The problem is the 3rd trough that comes around as Irene is coming towards the outer banks. See where it is? It's very far to the north, and the jetstream is over Canada. That means the storm will want to come north and phase with the trough as the ridge to the east of it remains bulky. The center of the ridge is due east of Virginia, which implies a track that doesn't curve much until it's up into Long Island.

12z GFS 72-hour 500mb:



Levi - friends and family in Long Island and in the Boston area. Given the statements in your video update, are thursday's runs still the ones to wait for, or is their enough of a pattern change to believe that it most likely will end up in the NE? Sorry if this is a repeat, and you have answered already - blog is moving fast.
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Quoting Jax82:
Irene is currently over these islands.
The eye is moving towards the next island up, Long Island, now. Initial reports from the South of Acklins beginning to come in.

I'm updating my blog as I get new information about local conditions, so you can check there for details.
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1123. Levi32
Quoting daddyjames:
Levi - friends and family in the boston area. Given your video update, are Thursday's models still the ones to wait for?
Already gave them the heads up, so they are aware and preparing.


Every model set between now and landfall will get successively more accurate, so there's not really a specific set to be looking for. Tonight's 0z runs will likely again have fresh recon data in them from the G-IV plane. Friday will probably be the day that we start to seal the deal with Irene in terms of her track up the eastern seaboard.
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the last 3 frames have been almost due west..just a tad north of that
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i've noticed a slight flattening on the northern bands of irene. is this the sign that the bands are reaching the high? thanks!
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Quoting WeafhermanNimmy:
Heading out to sea. Trust me! No one in the USA is going to be impacted with Irene.
Don't know if this was addressed already, but there has been a fatality in the U.S. caused by Irene. Someone drowned in Puerto Rico as a result of weather.
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1119. DVG
It seems to me that the low in Ontario has gone as far south as it's going to. It appears to be turning to the NE. The trailing end of it's tail appears to be flattenning. The low off Ga is holding it's own, so far. The 950-969 mb steering has the Tx high and Atlantic high almost pinching off near SC.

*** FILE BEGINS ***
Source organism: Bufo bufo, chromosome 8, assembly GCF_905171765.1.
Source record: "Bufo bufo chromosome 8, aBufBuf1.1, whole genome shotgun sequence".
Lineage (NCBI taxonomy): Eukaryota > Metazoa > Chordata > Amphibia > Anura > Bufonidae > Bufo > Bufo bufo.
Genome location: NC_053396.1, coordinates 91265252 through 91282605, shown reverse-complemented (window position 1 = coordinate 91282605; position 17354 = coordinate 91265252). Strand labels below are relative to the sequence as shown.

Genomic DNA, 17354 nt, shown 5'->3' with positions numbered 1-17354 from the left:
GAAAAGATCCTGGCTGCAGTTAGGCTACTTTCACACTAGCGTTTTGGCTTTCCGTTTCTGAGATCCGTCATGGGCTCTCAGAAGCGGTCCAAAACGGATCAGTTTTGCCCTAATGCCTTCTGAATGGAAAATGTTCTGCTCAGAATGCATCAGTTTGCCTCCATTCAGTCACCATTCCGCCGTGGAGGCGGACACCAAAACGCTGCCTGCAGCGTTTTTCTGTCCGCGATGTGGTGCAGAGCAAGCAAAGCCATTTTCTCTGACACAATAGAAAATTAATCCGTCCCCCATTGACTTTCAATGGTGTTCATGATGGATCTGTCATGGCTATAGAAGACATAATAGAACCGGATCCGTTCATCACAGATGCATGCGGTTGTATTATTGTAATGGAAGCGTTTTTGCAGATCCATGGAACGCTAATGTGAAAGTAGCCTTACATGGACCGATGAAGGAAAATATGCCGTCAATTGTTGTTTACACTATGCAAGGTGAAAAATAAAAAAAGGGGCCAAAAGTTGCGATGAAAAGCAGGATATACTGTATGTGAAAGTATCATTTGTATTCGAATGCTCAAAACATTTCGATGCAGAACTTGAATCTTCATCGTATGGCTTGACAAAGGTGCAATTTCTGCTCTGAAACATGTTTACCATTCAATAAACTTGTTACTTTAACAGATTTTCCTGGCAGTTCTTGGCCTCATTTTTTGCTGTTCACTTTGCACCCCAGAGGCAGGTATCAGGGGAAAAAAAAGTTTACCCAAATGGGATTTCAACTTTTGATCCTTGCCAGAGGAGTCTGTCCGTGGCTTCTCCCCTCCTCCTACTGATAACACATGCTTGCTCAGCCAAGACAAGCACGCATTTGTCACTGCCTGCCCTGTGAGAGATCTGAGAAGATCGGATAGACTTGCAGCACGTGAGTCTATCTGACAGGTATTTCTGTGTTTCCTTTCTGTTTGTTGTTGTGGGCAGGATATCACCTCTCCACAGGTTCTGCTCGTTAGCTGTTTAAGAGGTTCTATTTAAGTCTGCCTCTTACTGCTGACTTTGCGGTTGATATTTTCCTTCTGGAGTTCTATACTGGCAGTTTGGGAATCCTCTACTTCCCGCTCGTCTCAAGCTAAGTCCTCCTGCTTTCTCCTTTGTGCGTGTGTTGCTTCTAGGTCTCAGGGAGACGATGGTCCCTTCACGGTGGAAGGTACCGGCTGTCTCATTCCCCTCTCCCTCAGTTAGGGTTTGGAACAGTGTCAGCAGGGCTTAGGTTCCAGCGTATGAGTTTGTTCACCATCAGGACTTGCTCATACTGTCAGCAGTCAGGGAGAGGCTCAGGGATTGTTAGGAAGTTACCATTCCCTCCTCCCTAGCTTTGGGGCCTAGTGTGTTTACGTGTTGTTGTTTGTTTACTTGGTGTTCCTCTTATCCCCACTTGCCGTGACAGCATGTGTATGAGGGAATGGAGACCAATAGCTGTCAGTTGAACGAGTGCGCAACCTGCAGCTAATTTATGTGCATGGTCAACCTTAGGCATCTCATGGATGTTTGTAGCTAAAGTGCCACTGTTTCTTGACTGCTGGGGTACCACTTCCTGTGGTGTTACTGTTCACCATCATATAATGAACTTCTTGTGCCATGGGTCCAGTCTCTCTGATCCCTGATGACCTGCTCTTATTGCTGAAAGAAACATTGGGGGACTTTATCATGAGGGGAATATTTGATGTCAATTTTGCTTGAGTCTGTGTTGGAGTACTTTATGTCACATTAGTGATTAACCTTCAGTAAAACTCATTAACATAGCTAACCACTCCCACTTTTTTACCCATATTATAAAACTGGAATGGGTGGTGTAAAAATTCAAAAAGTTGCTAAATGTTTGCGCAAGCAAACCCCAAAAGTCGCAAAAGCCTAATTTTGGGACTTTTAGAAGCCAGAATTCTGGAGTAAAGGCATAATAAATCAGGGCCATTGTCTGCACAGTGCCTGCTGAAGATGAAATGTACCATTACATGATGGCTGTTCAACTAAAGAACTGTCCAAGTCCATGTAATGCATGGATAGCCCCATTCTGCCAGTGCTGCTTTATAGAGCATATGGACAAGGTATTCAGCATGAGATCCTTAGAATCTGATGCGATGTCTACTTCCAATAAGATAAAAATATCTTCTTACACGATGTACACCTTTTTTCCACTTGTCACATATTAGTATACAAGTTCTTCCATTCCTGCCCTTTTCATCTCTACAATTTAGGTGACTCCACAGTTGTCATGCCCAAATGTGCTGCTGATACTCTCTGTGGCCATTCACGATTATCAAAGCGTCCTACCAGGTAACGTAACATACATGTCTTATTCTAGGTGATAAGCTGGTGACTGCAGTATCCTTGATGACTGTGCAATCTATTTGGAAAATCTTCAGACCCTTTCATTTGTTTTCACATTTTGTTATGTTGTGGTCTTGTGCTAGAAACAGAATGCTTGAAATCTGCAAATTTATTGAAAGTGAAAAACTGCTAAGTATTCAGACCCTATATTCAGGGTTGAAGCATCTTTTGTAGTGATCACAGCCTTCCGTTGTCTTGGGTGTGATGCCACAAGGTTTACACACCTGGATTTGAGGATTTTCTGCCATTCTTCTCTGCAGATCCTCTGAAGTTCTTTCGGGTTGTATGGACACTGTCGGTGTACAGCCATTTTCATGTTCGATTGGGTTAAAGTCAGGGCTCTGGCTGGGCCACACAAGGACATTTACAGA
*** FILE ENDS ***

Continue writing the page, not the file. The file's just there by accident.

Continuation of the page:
No idea if this means anything different or not.
Member Since: August 29, 2007 Posts: 0 Comments: 259
Quoting sarahjola:
i bet everyone on the e. coast wishes this would hurry up and be done with. lol! i'm sure they are thinking " if its comming just hurry up and come, and if its not just hurry up and pass" all this anticipation is killing me, i can only imagine how they feel. waiting to make a decision on katrina was unbearable and katrina came way faster. there wasn't a week or more of but clinching. lol! wish the best for all on e. coast. hope it just goes away.


+100 just get past my latitude so I can get on with life and pray for those North of me!
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Quoting Tazmanian:





you dont want too no


Hatteras and ocracoke would be "bare" islands and we would have a few new inlets...
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1116. Levi32
The problem is the 3rd trough that comes around as Irene is coming towards the outer banks. See where it is? It's very far to the north, and the jetstream is over Canada. That means the storm will want to come north and phase with the trough as the ridge to the east of it remains bulky. The center of the ridge is due east of Virginia, which implies a track that doesn't curve much until it's up into Long Island.

12z GFS 72-hour 500mb:

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Quoting Levi32:
Folks are used to storms weakening as they brush New England, and Irene will be no exception, but people don't realize that a Cat 1 in New England can do the same amount of total damage that a Cat 3 could do to states farther south, simply because of the extreme population density. It's a big deal, and Irene could even be a Cat 2 in New England, which becomes a disaster. It's not like it hasn't happened before with storms from history.


Jeez, people in NE are aware of the dangers of a CAT 1 or 2 Levi. This isn't the dark ages. In every scenario there will be those that do or don't take a storm seriously.
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If Irene were farther north right now, she would probably be in the same location as the upper low offshore of the Carolinas. In other words, if the steering currents didn't change, Irene would most likely end up where the upper low is currently. However, since the steering is going to keep changing as the trof approaches from the west and the high breaks down to the east, Irene's path will be farther east than the upper low as the steering currents are basically the same all the way up to 200mb. I think that gives us a good clue as to where Irene will eventually go.

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Quoting kmanislander:
Good afternoon.

It looks like Irene could be on the verge of another round of deepening with the pressure down to 954 mbs.

Sub 950 becomes very serious business.


Everything she did today was during diurnal minimum, tonight she will get her chance at anything she wants.

CAT 4 with 930 mb is not at all out of the question and NHC has it becoming a "weak" 4.
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Quoting CybrTeddy:


18z isn't even out yet.